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Climate Change: Big Challenges for the Global Economy

Climate Change: Big Challenges for the Global Economy

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Participants of the discussion ‘Trading in Allowances for GhG Emissions at Sub-national Level: Ways to Use International Best Practices in Russia’ analysed how the emissions trading system will work and what place nuclear power will occupy in the carbon-free world. The event was held as part of the session ‘Problems of Decarbonization of the World Economy’ of the XXIII Yasin (April) International Academic Conference.

Igor Makarov, session chair, Head of the School of World Economy at the Faculty of World Economy and International Affairs, opened the dialogue, noting that over the past two years, decarbonization has unquestionably been one of the priorities of Russian economic development. He added that recently, an intergovernmental group of experts presented a regular report on the economics of climate change and reducing greenhouse gas emissions.

Igor Makarov
Valdai Discussion Club

The conclusions of the report reflect the amount of scientific knowledge that has been accumulated in recent years: ‘Nevertheless, it includes important theses in a fairly concise form. One of them states that if we want to keep temperature growth on the planet to a level of no more than 1.5 degrees Celsius compared to the pre-industrial period, this means that in the next decade, we’ll need to emit no more greenhouse gases than we have in the current decade.’ In other words, the challenges for the global economy are huge, and it is clear that society will have to face these challenges, he adds.

In November 2021, Russia adopted a strategy of social and economic development with a low level of greenhouse gas emissions until 2050. It aims to reduce greenhouse gas emissions by 80% by 2050 compared to 1990 levels and to focus on achieving carbon neutrality of the Russian economy by 2060. A particular focus in achieving these goals involves dedicated measures for the economic regulation of greenhouse gas emissions, says Igor Makarov.

Ilya Stepanov, Research Fellow at the Centre for Comprehensive European and International Studies of the Faculty of World Economy and International Affairs, believes that economic regulation of greenhouse gas emissions, including using the emissions trading system (ETS), is becoming an increasingly common element of the climate policy of different countries and regions every year. He adds that Russia can apply international experience of permit trading for greenhouse gas emissions at the regional level.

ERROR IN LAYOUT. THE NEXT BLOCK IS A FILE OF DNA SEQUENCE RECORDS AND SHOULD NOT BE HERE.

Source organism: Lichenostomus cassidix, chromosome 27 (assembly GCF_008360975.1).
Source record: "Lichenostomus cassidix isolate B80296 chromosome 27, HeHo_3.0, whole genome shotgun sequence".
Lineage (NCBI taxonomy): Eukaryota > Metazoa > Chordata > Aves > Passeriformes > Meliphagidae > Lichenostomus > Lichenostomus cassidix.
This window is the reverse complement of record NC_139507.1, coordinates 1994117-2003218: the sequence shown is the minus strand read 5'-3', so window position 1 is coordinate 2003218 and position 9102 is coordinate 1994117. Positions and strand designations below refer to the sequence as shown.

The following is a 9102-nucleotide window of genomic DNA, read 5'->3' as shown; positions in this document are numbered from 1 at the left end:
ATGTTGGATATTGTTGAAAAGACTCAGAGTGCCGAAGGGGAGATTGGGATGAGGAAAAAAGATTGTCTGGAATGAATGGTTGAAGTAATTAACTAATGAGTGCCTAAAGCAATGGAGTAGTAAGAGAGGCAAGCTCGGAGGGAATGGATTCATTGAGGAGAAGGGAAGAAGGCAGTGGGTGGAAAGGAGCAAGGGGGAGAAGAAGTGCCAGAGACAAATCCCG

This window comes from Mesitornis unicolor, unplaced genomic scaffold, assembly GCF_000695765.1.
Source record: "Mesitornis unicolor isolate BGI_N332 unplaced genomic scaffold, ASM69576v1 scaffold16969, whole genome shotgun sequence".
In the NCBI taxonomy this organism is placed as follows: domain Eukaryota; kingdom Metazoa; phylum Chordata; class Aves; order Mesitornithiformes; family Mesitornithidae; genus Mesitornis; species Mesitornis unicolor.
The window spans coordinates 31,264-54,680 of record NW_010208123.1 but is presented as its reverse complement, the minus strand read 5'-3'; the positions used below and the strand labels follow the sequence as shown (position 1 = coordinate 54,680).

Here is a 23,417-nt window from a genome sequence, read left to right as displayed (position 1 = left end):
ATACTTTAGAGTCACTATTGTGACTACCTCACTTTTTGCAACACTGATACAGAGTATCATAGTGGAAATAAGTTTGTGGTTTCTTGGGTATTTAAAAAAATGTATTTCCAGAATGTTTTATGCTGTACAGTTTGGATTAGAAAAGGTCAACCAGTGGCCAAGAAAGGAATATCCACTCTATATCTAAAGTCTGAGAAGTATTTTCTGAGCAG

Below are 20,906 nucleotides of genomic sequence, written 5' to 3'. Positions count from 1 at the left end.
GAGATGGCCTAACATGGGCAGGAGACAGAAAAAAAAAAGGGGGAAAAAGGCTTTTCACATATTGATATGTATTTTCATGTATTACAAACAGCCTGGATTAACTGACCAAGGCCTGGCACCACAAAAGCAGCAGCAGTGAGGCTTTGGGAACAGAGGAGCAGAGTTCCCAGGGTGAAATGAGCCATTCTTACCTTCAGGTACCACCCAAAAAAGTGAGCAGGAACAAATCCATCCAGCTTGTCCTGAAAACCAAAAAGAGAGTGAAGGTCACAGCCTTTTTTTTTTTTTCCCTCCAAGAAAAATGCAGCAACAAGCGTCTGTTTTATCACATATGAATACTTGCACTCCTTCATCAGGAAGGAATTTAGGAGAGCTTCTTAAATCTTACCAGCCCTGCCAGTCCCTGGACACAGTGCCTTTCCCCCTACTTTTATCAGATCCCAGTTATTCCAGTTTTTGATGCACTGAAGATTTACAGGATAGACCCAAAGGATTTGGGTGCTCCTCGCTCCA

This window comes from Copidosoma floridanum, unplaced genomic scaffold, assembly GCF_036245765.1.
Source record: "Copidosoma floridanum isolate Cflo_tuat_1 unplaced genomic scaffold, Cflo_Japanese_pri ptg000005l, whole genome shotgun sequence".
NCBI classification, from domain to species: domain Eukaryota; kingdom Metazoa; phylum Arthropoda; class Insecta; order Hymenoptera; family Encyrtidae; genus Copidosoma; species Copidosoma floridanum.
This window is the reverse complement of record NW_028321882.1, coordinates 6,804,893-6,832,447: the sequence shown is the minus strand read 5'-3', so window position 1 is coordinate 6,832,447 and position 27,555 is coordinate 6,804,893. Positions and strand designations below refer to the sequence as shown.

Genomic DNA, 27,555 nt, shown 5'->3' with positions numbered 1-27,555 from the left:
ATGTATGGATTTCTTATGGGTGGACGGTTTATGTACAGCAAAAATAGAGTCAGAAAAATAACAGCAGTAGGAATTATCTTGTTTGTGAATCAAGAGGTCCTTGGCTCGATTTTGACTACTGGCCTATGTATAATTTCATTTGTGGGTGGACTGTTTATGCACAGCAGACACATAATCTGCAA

Ilya Stepanov
HSE University

‘The popularity of the emissions trading system as a tool for regulating greenhouse gas emissions (in 2019, 8 new systems were launched across the world) grows due to the effectiveness of the integrated economic mechanism,’ says Ilya Stepanov. ‘The application of ETS gives companies the opportunity to choose the most affordable ways to reduce emissions, including purchasing permits from other companies, which reduce emissions for a cheaper price.’

Stapanov adds that today, there are 27 carbon regulation systems in the world at regional levels. Twenty of them operate in the form of ETS, and the other seven take the form of a carbon tax. Another 13 regions are planning to launch a carbon regulation system in the near future.

‘One of these systems will be ETS in the Sakhalin region. It will contribute to achieving carbon neutrality in the region by 2025. The Sakhalin ETS is intended to become a platform for testing the permit-trading mechanism for further expanding the project at the national level and in other Russian regions,’ he adds.

Ilya Stepanov notes that the implementation of the project is aimed at identifying opportunities for applying international experience in the regional regulation of greenhouse gas emissions in Russia, in particular within the framework of the emerging Sakhalin ETS.

Svetlana Vanina, visiting lecturer at the HSE Faculty of World Economy and International Affairs, spoke about the role of hydrogen-nuclear energy in the context of the modern climate agenda. She says that amid forecasts involving the transformation of the global energy balance and an increase in the share of renewable energy sources up to 30% by 2050, nuclear energy retains a stable position as a ‘clean’ primary source for a wide range of synthetic energy carriers. ‘Additional prospects for nuclear energy are determined by its ability to flexibly integrate into power systems of various scales,’ says Svetlana Vanina. In other words, nuclear energy can play an important role in the world community’s transition to green energy. For example, one advantage of the nuclear industry is that a controlled nuclear reaction is currently the only industrially utilised technology that allows humanity to provide energy for many years to come.

Representatives of the Institute of Economic and lndustrial Engineering of the RAS Siberian Branch, NOVATEK, King Abdullah Petroleum Studies and Research Center (Saudi Arabia) also took part in the discussion.

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